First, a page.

Cost: 110 yen
Found At: Yamadai
I once listened to a great courses lecture on the history of food and learned significantly less than I should have. There were a lot of names and empires and discussions of roux – whatever that is. The only useful bit of information that my memory grabbed from the deluge was that, in comparison to the food cultures of Africa and Asia, European culture falls far short in terms of texture. Gooey and slimy are just not a regular part of our cuisine – save for a few odd gumbos and the occasional aspic.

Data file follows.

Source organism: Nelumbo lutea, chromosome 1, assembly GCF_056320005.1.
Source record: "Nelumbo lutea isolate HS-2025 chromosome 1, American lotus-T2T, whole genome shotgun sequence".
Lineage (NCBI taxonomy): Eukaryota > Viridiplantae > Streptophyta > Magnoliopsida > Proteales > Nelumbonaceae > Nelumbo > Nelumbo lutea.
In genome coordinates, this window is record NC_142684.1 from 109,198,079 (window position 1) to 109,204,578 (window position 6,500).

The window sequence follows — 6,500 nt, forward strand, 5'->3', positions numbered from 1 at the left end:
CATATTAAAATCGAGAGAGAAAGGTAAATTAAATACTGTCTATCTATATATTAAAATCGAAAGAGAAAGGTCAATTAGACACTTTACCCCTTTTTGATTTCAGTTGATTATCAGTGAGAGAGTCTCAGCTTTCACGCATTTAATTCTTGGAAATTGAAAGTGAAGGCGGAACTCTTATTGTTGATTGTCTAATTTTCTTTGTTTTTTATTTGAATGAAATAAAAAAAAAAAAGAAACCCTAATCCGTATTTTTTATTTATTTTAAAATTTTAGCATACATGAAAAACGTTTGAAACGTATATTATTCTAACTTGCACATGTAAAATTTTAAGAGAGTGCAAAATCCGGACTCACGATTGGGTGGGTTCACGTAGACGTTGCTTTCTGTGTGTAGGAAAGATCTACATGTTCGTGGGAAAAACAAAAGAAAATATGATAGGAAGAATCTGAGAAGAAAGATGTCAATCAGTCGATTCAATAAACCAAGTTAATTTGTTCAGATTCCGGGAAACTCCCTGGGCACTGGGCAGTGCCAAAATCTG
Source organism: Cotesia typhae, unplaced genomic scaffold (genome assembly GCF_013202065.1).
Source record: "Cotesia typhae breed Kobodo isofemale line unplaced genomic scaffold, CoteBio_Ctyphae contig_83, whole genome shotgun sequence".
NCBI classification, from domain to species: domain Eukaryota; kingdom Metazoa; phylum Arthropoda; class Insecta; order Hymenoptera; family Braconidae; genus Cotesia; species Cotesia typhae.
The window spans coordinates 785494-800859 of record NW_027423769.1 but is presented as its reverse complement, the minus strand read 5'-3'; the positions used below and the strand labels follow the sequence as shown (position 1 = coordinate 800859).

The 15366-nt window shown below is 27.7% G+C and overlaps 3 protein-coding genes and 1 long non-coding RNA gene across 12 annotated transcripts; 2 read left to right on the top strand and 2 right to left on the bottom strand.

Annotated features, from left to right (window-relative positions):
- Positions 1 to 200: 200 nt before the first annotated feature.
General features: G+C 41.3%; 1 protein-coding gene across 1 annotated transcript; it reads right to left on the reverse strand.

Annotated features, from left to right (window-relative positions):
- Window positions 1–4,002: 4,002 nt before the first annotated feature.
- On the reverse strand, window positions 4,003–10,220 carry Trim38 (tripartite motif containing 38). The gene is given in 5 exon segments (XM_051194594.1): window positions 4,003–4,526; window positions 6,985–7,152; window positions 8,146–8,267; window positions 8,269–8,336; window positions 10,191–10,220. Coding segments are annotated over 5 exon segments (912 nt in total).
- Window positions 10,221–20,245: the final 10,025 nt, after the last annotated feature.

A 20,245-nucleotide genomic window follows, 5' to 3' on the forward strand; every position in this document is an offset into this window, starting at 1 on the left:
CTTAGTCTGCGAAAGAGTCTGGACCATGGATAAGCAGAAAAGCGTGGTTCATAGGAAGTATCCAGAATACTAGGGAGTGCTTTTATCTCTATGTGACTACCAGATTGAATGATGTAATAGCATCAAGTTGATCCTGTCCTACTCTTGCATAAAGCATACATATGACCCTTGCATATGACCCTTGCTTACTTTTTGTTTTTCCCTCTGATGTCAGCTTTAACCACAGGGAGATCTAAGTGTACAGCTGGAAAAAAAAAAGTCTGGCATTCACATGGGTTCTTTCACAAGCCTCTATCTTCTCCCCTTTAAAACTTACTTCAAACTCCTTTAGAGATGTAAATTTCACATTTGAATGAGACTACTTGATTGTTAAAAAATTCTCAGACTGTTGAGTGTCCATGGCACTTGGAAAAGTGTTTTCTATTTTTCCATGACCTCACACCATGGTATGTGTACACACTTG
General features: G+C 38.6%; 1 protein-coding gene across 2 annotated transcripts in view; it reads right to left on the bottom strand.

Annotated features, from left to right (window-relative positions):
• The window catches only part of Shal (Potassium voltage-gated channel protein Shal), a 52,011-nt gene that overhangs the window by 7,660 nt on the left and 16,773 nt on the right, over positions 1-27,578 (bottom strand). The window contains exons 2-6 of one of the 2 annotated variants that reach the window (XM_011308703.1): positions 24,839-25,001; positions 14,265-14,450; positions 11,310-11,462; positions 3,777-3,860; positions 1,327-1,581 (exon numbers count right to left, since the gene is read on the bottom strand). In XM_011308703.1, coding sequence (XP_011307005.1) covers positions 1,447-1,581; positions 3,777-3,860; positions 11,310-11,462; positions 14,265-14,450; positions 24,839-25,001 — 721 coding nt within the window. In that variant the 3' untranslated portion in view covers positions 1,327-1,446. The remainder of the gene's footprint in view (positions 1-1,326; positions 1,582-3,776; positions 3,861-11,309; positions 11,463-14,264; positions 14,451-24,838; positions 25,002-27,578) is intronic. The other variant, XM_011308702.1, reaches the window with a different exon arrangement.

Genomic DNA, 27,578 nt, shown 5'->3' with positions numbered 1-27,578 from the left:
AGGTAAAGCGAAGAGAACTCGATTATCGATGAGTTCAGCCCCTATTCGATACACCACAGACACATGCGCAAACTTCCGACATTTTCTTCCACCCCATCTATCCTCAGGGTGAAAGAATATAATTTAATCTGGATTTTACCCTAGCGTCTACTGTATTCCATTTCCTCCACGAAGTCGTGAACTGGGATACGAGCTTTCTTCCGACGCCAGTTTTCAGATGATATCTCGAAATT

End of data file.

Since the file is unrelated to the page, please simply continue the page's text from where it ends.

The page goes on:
Considering all that, I feel quite proud that I’ve adjusted so well to gooey foods, despite my sociocultural limitations. Slimy still gives me a fair bit of trouble, but I have gooey very much in-hand. And as with most of the gateway foods in my life, it was sugar that helped win get over that first texture hurdle – there’s nothing like a deep-fried and liberally sweetened sesame ball to win someone over to the mochi dark side. But this was my first attempt at savory gooey foods. And I will admit it: I’m a fan. This Isobe mochi consists of two, flat mochi discs on a stick, that have then been marinated in a soy-based based sauce, lightly fried, and then topped with a little nori seaweed for good measure. It took my brain a few minutes to adjust to the initial saltiness, but after a few bites, I was satisfied that it was actually palatable. In fact, the whole experience was a fantastic juxtaposition between sweet pounded rice and savory marinade – the flavors fighting for control of my taste buds while I enjoyed the conflict. And I don’t know if it was because it was savory, or if it was in the shish-kebab section, or if there is just a deceptive amount of pounded rice snuck in those two small discs, but by the time I polished off the last of it, I was actually rather full.
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